Daffodils In Spring was a 2011 freebie meant to promote literatureforallofus.org and honor it’s founder, Karen Thomson. In fact the cover model strongly resembles a younger idealized Thomson. She doesn’t fit the age of any particular character so I think she’s there to sell us on reading the story. Inside the cover Morsi tries to graft her Americana style onto urban Chicago with mixed results. I admire almost all of the pieces, but I didn’t love the whole. Despite my lack of love a number of elements make Daffodils In Spring worth discussing.
Ha, this was just beautiful.
Several things I liked:
One of the 2 MCs was not the normal white MC. Yeah, I know. I love it.
One did not have a way with words at all.
The other one was a perfect, gushing geek-speaker. Truly sweet.
Both were quite inept at trying to get together, one not finding his courage and the other one not believing it could be.
All things I truly love.
It misses a last half star (3.5 instead of full 4) for setting up a beautiful love moment and then summarily skipping over it. The kiss, though.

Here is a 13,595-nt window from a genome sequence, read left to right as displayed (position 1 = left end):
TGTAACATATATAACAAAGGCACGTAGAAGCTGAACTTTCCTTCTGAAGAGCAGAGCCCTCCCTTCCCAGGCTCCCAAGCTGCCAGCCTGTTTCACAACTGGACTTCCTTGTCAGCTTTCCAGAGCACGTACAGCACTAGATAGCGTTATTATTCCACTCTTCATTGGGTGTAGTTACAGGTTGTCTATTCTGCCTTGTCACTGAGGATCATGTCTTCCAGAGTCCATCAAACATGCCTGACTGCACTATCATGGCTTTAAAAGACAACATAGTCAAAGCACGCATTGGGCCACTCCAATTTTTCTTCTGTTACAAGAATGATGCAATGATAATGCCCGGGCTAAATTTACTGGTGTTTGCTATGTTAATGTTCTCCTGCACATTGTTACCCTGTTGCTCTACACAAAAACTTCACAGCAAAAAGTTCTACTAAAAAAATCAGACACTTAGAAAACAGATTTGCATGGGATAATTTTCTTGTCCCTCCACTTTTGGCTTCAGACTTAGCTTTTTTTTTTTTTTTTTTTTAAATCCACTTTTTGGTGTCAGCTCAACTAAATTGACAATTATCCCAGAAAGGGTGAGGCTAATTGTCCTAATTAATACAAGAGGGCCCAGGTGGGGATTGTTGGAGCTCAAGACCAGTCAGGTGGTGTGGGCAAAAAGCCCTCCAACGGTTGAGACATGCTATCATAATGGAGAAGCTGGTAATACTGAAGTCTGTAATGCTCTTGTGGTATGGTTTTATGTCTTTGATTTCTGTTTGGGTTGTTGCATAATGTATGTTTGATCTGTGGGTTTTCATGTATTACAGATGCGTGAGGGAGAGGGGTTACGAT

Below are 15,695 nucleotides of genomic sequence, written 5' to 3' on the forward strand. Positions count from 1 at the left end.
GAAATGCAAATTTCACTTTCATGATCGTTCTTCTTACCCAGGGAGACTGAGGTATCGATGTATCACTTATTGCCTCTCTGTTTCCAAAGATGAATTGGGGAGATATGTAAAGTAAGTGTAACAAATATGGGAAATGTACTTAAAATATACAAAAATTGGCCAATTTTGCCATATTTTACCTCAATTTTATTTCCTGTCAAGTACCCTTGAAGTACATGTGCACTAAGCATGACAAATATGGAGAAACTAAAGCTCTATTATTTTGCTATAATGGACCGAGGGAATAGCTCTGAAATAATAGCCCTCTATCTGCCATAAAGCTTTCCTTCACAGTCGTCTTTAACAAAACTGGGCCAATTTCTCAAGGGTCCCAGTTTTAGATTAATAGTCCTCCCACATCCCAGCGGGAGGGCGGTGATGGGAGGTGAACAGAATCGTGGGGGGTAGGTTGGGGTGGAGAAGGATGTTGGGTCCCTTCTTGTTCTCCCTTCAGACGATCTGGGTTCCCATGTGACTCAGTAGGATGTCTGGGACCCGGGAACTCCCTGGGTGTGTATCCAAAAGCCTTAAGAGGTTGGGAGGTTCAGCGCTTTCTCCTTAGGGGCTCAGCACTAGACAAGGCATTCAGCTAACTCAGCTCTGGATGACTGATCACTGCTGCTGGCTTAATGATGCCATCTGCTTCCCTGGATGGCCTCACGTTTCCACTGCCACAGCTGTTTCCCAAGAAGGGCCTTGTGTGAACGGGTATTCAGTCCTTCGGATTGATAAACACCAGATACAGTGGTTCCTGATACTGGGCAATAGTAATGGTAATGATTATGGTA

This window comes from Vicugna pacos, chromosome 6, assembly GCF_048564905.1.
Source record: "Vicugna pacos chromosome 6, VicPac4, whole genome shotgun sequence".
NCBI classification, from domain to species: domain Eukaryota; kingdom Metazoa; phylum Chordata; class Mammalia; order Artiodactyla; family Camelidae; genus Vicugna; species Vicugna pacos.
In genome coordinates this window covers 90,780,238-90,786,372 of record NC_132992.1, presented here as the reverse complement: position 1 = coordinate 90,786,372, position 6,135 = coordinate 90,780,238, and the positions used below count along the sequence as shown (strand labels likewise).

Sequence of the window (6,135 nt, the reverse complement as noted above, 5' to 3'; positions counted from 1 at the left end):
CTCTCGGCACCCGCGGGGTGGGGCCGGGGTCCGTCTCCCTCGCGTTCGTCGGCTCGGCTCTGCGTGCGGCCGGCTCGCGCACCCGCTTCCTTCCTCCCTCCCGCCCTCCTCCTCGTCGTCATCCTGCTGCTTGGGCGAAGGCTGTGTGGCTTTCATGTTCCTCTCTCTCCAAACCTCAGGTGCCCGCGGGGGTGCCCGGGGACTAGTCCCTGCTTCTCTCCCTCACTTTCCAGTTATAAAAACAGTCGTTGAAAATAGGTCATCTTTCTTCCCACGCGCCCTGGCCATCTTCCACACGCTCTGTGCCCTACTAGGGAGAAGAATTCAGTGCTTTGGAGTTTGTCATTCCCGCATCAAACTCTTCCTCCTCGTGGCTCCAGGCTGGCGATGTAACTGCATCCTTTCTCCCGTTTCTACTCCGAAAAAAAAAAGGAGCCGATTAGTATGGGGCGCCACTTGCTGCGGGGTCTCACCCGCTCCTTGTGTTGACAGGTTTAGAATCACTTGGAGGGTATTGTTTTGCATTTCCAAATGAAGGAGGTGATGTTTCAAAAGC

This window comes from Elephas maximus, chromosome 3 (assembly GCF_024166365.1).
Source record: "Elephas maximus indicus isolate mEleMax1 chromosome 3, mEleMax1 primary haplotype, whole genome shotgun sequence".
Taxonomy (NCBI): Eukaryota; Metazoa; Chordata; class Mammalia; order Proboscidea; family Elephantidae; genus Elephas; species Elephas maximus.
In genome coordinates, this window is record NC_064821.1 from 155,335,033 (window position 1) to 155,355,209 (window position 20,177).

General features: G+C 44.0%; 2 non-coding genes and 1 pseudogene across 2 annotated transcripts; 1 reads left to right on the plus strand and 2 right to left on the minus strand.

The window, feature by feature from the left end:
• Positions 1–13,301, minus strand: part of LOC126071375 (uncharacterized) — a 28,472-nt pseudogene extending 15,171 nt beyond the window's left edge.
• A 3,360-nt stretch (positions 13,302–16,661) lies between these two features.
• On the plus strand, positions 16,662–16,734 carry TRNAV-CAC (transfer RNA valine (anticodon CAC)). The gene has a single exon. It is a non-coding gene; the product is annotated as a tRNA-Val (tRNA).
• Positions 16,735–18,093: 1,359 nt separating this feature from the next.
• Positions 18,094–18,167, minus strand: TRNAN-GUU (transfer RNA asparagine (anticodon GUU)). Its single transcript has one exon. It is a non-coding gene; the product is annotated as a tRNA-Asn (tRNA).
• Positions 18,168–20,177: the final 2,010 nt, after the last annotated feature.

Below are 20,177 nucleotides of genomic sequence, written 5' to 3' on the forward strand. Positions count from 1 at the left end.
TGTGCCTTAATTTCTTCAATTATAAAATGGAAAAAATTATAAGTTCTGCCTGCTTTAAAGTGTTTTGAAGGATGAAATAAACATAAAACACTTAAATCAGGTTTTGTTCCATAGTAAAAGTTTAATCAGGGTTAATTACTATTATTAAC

Yeah, the kiss. That was to die for.
As were his coffee drinks.
Sweet and short read. Recommended for crawling up in a comfy place and just indulging in some talk of slash. Of the original version.
Writing about sex can be uniquely powerful — and perilous. A group of novelists, memoirists and poets tell us about working blue: what novels first inspired them, what nouns they strive to avoid and who they think writes sex best.
Given genre romance’s roots in the comic mode (in the Northrop Frye Anatomy of Criticism sense), the babylogue makes sense: comedy focuses on the reform of, or integration into, society, the success of which is typically symbolized by the marriage that occurs at a play or novel’s end. An epilogue showcasing that married couple’s fecundity simply extends the symbol, providing proof that the newly formed society is already thriving and prospering.
Is this why romances featuring heroines who have had abortions, or who contemplate having an abortion, are so very rare?